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The Future of PC Products

Am I the only one frustrated with the stagnation of PC development? When did the smaller / faster / more storage / more consolidation rule become obsolete? By now we "should" have a cell phone that runs full windows applications, has a TB of local solid state storage, and easily docs into a workstation environment or a variety of simple larger pad display and even projection units. Instead we seem to be stuck with a bunch of flipping, folding, sliding, heavy things with 11-13 inch displays and at most 128G of hard drive. Is the PC world so devoid of creativity that we are all stuck waiting for the next follow on to the next Apple innovation?

I suspect one of the driving forces in the lack of progress is the hope of marketing "on line storage" for a "monthly fee." Message to the marketing overlords: no one wants to pay a monthly fee for anything, and creative solutions that make monthly fee based services obsolete will always be successful.

Anyone remember Digital Equipment Corporation, DEC? This creative minicomputer giant gave up on innovation in favor of large cost monthly support contracts. If you don't remember them, its because they are long dead, absorbed by HP and forgotten. A second example is GM's On-Star system. They offer diagnostics, human connect direction finding and emergency services - for a monthly fee. Give me a blue tooth ap that shares car diagnostics with my phone, an in car GPS, and I can call 911 thank you, which I already pay a ridiculous monthly cell fee for. We're already being monthly fee'd to death, and we're sick of it!

Microsoft's Surface Pro 2 is the only device out there moving in the right direction, and because they have no competition, they are keeping their prices high. And where is the competition? Samsung seems to have the most promising hardware, but where is their answer to the Microsoft Surface Pro 2? Maybe its time for HP to take it up a notch finally, and abandon the horrible "overlord software" that makes anyone with PC experience grimace at the thought of buying any HP product, printers included. (I suspect that is a vestige from DEC? )

Bottom line -- Its --- time --- for --- Innovation! We're tired of waiting!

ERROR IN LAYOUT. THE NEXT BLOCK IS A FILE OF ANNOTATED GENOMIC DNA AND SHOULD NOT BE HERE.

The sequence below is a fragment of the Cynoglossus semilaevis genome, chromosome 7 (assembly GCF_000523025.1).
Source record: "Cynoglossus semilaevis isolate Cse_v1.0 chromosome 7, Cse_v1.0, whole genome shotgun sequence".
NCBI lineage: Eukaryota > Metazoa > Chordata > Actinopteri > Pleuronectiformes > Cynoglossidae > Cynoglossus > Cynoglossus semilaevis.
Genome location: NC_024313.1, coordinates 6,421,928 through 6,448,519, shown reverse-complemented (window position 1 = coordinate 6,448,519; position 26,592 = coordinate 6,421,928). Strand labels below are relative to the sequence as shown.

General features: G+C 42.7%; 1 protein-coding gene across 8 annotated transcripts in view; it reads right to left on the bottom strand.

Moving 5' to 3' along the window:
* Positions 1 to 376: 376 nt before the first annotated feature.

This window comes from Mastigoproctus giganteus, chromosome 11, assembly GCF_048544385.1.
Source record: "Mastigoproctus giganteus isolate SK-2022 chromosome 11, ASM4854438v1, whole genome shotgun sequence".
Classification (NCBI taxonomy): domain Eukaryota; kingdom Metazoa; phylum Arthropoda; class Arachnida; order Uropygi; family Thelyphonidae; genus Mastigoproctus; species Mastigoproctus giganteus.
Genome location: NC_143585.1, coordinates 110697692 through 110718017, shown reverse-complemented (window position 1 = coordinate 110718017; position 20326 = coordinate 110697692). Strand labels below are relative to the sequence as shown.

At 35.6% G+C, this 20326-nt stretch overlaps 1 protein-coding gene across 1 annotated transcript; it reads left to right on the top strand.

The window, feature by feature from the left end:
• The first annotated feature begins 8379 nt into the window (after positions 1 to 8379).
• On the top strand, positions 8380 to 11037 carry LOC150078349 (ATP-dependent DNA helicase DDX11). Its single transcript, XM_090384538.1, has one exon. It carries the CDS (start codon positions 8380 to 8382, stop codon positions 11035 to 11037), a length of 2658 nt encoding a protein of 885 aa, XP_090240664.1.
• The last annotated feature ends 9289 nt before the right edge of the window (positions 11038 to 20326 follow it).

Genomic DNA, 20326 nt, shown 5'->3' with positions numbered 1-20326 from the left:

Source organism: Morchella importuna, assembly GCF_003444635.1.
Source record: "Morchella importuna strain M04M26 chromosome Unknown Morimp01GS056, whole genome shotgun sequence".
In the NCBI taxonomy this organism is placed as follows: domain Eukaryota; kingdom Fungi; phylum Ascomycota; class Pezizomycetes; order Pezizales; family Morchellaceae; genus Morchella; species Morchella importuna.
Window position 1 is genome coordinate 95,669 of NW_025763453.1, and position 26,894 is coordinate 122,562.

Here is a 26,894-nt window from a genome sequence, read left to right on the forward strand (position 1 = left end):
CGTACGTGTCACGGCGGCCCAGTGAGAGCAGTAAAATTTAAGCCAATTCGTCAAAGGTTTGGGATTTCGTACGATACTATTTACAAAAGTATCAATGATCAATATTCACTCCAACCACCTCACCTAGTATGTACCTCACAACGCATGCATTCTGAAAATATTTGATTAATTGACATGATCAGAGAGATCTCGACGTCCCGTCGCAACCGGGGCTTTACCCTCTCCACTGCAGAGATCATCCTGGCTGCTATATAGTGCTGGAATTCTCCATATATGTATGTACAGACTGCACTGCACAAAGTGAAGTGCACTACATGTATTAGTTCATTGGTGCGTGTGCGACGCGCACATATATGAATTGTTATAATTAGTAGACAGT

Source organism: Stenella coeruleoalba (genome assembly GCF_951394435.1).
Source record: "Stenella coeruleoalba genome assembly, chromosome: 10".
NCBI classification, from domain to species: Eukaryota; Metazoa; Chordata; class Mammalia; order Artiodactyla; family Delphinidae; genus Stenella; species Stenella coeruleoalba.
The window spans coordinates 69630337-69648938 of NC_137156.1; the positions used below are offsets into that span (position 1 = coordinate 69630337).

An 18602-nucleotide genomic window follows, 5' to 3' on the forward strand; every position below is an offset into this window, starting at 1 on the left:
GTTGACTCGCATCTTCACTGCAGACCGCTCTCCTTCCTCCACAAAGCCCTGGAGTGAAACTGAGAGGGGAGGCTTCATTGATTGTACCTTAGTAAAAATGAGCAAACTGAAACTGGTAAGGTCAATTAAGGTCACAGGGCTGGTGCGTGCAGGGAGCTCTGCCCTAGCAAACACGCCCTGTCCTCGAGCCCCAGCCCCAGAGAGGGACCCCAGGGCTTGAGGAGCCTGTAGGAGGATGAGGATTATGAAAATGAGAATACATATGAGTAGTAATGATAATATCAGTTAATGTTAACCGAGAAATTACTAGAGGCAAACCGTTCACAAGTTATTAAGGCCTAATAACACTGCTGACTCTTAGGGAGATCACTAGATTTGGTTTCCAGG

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Haven't seen that at all.

In reply to: The Future of PC Products

As I did write apps for Windows Mobile it ran our apps written in C# with little change from the desktop version but the market didn't want a Windows PC in a cell phone. That was made clear with what happened next.

And there at 1TB SSD's today for a price but with what I'm seeing why would I carry that much around? And why would I want to go without a keyboard for what I do?

There's a lot of choice today. More than ever and maybe what you want isn't there? Oh wait, I see it, you feel the price is too high.
Bob

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Innovation

In reply to: Haven't seen that at all.

So have a laptop shell to snap the core device into, whether the core device has phone functionality or not. "We don't need that" doesn't fly. There's alot of choice, but not much that inspires upgrading or moving forward.

And yes, competition spurs lower prices and innovation. The industry wide lock step into "Ultra book" paradise seems to have at least stalled innovation, and it seems to have killed Sony. Is it a coincidence that the leader of that "movement" has the only 10 inch 256G device out there? Just saying...

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What stall?

In reply to: Innovation

I don't see it here. I see a lot of varied wants by many folk but when you get right down to it, I don't need to carry 1TB of SSD with me as I have networks to get what I forgot at the office. There are some folk that "collected" a lot of videos that they want to carry around but those folk are what I call collectors and no matter what space you put into any device they will want more.

So that's not innovation at all. Again, storage space does not equate to innovation. Besides we have 1TB SSD we can put into most laptops.

I've never seen so many choices than today. And what you get packed into some Google Android Nexus 7 is pretty wild. I can't guess how long you've been on this ride but here I've been around a while. My first program ran on a GE 210!
Bob

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Core business needs

In reply to: What stall?